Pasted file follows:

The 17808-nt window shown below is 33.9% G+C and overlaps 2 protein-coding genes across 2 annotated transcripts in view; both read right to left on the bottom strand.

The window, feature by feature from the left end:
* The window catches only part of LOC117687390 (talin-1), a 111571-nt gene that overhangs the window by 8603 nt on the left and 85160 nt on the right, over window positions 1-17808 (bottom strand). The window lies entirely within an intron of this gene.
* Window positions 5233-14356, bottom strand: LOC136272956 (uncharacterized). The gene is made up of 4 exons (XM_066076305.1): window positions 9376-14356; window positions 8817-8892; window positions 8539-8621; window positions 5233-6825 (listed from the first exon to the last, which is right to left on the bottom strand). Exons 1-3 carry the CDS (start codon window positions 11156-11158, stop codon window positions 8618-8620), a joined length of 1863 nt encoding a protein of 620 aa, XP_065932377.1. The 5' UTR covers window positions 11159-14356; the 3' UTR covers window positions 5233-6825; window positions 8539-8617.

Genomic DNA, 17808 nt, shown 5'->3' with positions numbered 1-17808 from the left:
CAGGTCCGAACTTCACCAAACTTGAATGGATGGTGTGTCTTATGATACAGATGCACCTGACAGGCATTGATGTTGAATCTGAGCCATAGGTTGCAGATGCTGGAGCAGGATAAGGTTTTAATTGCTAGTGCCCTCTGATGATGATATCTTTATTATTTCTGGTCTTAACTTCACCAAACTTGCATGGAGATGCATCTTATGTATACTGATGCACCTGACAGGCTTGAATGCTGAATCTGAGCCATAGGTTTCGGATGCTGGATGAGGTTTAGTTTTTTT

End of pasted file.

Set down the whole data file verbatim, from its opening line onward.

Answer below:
The 17808-nt window shown below is 33.9% G+C and overlaps 2 protein-coding genes across 2 annotated transcripts in view; both read right to left on the bottom strand.

The window, feature by feature from the left end:
* The window catches only part of LOC117687390 (talin-1), a 111571-nt gene that overhangs the window by 8603 nt on the left and 85160 nt on the right, over window positions 1-17808 (bottom strand). The window lies entirely within an intron of this gene.
* Window positions 5233-14356, bottom strand: LOC136272956 (uncharacterized). The gene is made up of 4 exons (XM_066076305.1): window positions 9376-14356; window positions 8817-8892; window positions 8539-8621; window positions 5233-6825 (listed from the first exon to the last, which is right to left on the bottom strand). Exons 1-3 carry the CDS (start codon window positions 11156-11158, stop codon window positions 8618-8620), a joined length of 1863 nt encoding a protein of 620 aa, XP_065932377.1. The 5' UTR covers window positions 11159-14356; the 3' UTR covers window positions 5233-6825; window positions 8539-8617.

Genomic DNA, 17808 nt, shown 5'->3' with positions numbered 1-17808 from the left:
CAGGTCCGAACTTCACCAAACTTGAATGGATGGTGTGTCTTATGATACAGATGCACCTGACAGGCATTGATGTTGAATCTGAGCCATAGGTTGCAGATGCTGGAGCAGGATAAGGTTTTAATTGCTAGTGCCCTCTGATGATGATATCTTTATTATTTCTGGTCTTAACTTCACCAAACTTGCATGGAGATGCATCTTATGTATACTGATGCACCTGACAGGCTTGAATGCTGAATCTGAGCCATAGGTTTCGGATGCTGGATGAGGTTTAGTTTTTTT